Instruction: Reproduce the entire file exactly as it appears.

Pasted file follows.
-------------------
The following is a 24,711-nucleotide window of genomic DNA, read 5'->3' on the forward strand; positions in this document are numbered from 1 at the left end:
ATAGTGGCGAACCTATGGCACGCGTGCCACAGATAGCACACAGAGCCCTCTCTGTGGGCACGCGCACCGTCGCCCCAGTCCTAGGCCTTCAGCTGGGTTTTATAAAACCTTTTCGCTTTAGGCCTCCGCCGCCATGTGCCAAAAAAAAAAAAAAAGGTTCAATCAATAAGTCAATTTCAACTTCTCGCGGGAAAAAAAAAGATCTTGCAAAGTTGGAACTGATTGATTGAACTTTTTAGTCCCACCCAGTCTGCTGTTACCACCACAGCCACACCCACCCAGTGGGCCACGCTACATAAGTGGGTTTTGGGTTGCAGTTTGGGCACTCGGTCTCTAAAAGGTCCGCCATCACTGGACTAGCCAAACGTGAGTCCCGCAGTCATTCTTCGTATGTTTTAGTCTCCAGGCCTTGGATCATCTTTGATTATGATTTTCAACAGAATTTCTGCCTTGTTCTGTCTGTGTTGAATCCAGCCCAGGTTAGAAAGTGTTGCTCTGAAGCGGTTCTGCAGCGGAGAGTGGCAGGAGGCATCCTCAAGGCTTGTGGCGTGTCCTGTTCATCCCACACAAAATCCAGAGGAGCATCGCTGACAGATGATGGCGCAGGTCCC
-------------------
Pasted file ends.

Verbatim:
The following is a 24,711-nucleotide window of genomic DNA, read 5'->3' on the forward strand; positions in this document are numbered from 1 at the left end:
ATAGTGGCGAACCTATGGCACGCGTGCCACAGATAGCACACAGAGCCCTCTCTGTGGGCACGCGCACCGTCGCCCCAGTCCTAGGCCTTCAGCTGGGTTTTATAAAACCTTTTCGCTTTAGGCCTCCGCCGCCATGTGCCAAAAAAAAAAAAAAAGGTTCAATCAATAAGTCAATTTCAACTTCTCGCGGGAAAAAAAAAGATCTTGCAAAGTTGGAACTGATTGATTGAACTTTTTAGTCCCACCCAGTCTGCTGTTACCACCACAGCCACACCCACCCAGTGGGCCACGCTACATAAGTGGGTTTTGGGTTGCAGTTTGGGCACTCGGTCTCTAAAAGGTCCGCCATCACTGGACTAGCCAAACGTGAGTCCCGCAGTCATTCTTCGTATGTTTTAGTCTCCAGGCCTTGGATCATCTTTGATTATGATTTTCAACAGAATTTCTGCCTTGTTCTGTCTGTGTTGAATCCAGCCCAGGTTAGAAAGTGTTGCTCTGAAGCGGTTCTGCAGCGGAGAGTGGCAGGAGGCATCCTCAAGGCTTGTGGCGTGTCCTGTTCATCCCACACAAAATCCAGAGGAGCATCGCTGACAGATGATGGCGCAGGTCCC